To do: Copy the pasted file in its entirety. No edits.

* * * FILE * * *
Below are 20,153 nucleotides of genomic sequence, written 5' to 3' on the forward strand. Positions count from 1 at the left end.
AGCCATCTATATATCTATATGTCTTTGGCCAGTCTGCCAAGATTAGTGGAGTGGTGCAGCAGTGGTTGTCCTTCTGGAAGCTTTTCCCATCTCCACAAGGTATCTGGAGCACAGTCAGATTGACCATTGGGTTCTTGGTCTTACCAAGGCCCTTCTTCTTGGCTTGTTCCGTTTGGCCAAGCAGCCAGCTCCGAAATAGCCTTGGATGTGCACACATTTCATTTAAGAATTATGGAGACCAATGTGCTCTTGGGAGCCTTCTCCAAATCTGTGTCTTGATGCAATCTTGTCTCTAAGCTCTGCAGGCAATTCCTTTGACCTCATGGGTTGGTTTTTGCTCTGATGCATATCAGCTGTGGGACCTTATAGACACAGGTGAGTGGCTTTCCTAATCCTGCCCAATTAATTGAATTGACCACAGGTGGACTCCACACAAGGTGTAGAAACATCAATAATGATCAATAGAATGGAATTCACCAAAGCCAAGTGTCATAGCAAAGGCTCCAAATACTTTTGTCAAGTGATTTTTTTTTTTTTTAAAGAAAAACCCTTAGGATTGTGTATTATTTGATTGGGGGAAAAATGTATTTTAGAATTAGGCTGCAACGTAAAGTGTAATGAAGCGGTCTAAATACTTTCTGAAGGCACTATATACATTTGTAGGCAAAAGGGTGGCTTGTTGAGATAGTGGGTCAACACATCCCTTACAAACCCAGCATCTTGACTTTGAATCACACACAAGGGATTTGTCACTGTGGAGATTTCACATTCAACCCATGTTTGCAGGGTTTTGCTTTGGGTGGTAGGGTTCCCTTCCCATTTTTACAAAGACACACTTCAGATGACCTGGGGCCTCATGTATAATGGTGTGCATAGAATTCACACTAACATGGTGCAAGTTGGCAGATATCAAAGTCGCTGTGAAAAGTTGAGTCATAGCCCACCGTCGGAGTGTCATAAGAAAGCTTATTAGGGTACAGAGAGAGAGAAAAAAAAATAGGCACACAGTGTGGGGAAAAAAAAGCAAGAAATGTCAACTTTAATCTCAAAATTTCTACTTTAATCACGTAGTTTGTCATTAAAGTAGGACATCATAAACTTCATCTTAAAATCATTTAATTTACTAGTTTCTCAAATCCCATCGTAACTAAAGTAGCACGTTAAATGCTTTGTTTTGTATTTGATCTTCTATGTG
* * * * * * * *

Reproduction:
Below are 20,153 nucleotides of genomic sequence, written 5' to 3' on the forward strand. Positions count from 1 at the left end.
AGCCATCTATATATCTATATGTCTTTGGCCAGTCTGCCAAGATTAGTGGAGTGGTGCAGCAGTGGTTGTCCTTCTGGAAGCTTTTCCCATCTCCACAAGGTATCTGGAGCACAGTCAGATTGACCATTGGGTTCTTGGTCTTACCAAGGCCCTTCTTCTTGGCTTGTTCCGTTTGGCCAAGCAGCCAGCTCCGAAATAGCCTTGGATGTGCACACATTTCATTTAAGAATTATGGAGACCAATGTGCTCTTGGGAGCCTTCTCCAAATCTGTGTCTTGATGCAATCTTGTCTCTAAGCTCTGCAGGCAATTCCTTTGACCTCATGGGTTGGTTTTTGCTCTGATGCATATCAGCTGTGGGACCTTATAGACACAGGTGAGTGGCTTTCCTAATCCTGCCCAATTAATTGAATTGACCACAGGTGGACTCCACACAAGGTGTAGAAACATCAATAATGATCAATAGAATGGAATTCACCAAAGCCAAGTGTCATAGCAAAGGCTCCAAATACTTTTGTCAAGTGATTTTTTTTTTTTTTAAAGAAAAACCCTTAGGATTGTGTATTATTTGATTGGGGGAAAAATGTATTTTAGAATTAGGCTGCAACGTAAAGTGTAATGAAGCGGTCTAAATACTTTCTGAAGGCACTATATACATTTGTAGGCAAAAGGGTGGCTTGTTGAGATAGTGGGTCAACACATCCCTTACAAACCCAGCATCTTGACTTTGAATCACACACAAGGGATTTGTCACTGTGGAGATTTCACATTCAACCCATGTTTGCAGGGTTTTGCTTTGGGTGGTAGGGTTCCCTTCCCATTTTTACAAAGACACACTTCAGATGACCTGGGGCCTCATGTATAATGGTGTGCATAGAATTCACACTAACATGGTGCAAGTTGGCAGATATCAAAGTCGCTGTGAAAAGTTGAGTCATAGCCCACCGTCGGAGTGTCATAAGAAAGCTTATTAGGGTACAGAGAGAGAGAAAAAAAAATAGGCACACAGTGTGGGGAAAAAAAAGCAAGAAATGTCAACTTTAATCTCAAAATTTCTACTTTAATCACGTAGTTTGTCATTAAAGTAGGACATCATAAACTTCATCTTAAAATCATTTAATTTACTAGTTTCTCAAATCCCATCGTAACTAAAGTAGCACGTTAAATGCTTTGTTTTGTATTTGATCTTCTATGTG